Airlines0613 wrote:The pilot was constantly pulling the stick after disconnecting autopilot, without the other two pilots in the cockpit noticing.
Starfuryt wrote:They couldn’t figure it out because the systems had conflicting readings. Says more about the systems, less about the pilots. Yes, the pilots could have done better, but it also shows computers malfunction
There are plenty of examples of extra people in the cockpit helping during an emergency where the result could've been different with fewer people.
Also AF 447 comes to mind, where the two pilots in the cockpit couldn't figure out what was going on.
Keeping the aircraft in a stall situation. If he had simply fainted, the aircraft would have stabilized it self. A very tragic accident..
I am flabbergasted that people are so steadfast in their wrong narrative.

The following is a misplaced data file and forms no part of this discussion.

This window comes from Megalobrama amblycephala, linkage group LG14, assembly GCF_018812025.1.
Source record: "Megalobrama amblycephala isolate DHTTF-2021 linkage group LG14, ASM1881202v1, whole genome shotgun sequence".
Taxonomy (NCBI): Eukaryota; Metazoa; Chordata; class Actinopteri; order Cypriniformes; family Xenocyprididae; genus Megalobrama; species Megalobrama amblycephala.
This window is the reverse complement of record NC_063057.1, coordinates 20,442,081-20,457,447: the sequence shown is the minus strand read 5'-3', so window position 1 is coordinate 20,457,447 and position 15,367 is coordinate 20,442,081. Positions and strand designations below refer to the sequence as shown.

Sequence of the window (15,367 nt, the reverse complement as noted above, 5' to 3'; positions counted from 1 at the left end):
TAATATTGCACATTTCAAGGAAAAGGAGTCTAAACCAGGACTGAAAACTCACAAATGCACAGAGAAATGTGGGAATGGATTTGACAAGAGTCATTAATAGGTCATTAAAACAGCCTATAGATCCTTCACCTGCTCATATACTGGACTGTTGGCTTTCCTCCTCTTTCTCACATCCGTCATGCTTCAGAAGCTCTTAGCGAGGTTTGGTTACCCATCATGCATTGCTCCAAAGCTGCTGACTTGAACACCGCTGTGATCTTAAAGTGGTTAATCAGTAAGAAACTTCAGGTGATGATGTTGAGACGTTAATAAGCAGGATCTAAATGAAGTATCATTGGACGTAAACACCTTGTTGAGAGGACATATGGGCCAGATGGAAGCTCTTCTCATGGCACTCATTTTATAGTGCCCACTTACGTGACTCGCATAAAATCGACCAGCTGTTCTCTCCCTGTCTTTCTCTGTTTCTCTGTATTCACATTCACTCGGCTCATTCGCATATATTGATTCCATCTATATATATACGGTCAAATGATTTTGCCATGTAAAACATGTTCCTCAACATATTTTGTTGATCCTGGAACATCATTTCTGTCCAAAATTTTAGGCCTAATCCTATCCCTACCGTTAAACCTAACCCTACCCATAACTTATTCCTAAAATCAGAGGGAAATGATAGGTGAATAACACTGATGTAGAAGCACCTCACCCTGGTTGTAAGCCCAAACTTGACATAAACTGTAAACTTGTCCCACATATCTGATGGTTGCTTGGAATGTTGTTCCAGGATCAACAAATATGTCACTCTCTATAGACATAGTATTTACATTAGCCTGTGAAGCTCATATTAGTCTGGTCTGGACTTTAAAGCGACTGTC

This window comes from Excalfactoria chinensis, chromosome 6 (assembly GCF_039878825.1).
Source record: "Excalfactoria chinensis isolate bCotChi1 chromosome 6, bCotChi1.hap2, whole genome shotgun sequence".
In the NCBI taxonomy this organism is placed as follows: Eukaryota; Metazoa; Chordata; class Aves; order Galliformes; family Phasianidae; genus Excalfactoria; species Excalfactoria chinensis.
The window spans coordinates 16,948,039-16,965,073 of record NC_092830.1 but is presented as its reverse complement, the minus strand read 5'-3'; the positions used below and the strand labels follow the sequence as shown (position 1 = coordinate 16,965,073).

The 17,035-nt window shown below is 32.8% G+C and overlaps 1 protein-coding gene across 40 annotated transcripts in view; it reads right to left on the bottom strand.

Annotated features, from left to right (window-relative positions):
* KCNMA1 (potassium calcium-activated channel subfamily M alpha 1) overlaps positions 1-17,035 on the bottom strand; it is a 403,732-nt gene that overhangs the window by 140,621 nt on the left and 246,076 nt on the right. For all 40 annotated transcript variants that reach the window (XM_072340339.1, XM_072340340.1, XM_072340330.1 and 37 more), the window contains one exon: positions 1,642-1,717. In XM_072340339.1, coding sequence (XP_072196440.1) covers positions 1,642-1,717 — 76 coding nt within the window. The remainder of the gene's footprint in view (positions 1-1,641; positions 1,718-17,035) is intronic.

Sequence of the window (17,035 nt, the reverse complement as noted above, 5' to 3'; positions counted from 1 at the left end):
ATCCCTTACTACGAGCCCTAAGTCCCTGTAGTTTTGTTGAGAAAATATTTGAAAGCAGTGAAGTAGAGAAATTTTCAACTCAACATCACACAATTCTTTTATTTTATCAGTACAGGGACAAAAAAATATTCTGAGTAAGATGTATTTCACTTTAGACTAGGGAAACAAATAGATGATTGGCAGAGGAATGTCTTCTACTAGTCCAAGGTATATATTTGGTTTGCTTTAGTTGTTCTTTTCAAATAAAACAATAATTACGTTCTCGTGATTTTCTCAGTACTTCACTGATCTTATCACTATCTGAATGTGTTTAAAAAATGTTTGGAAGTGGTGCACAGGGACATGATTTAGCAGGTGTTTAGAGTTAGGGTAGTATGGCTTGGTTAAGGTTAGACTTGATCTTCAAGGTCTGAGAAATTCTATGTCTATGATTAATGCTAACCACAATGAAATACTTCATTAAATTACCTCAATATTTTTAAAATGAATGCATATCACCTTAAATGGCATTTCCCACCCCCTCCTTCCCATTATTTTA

* There was no computer failure.
* From the FBW side everything went as designed. ( FBW law degradation due to loss of pitot.)
After Autopilot disconnect due to frozen pitots detected the pilot pulled long enough to take out near all speed and into a stall.
After that there was no "continuously pulling the stick" except for the last seconds.
Same for Dual Input.
The C-Note Warning provided for some elevator music.
See the BEA report:https://www.bea.aero/docspa/2009/f-cp09 ... 601.en.pdf
The logic inversion of the stall warning by way of speed being lower than min speeds for valid AoA data are a problem.
Though I don't see a good simple solution there.
Beginning with limited understanding of information provided, adding that inversion helped towards not recovering.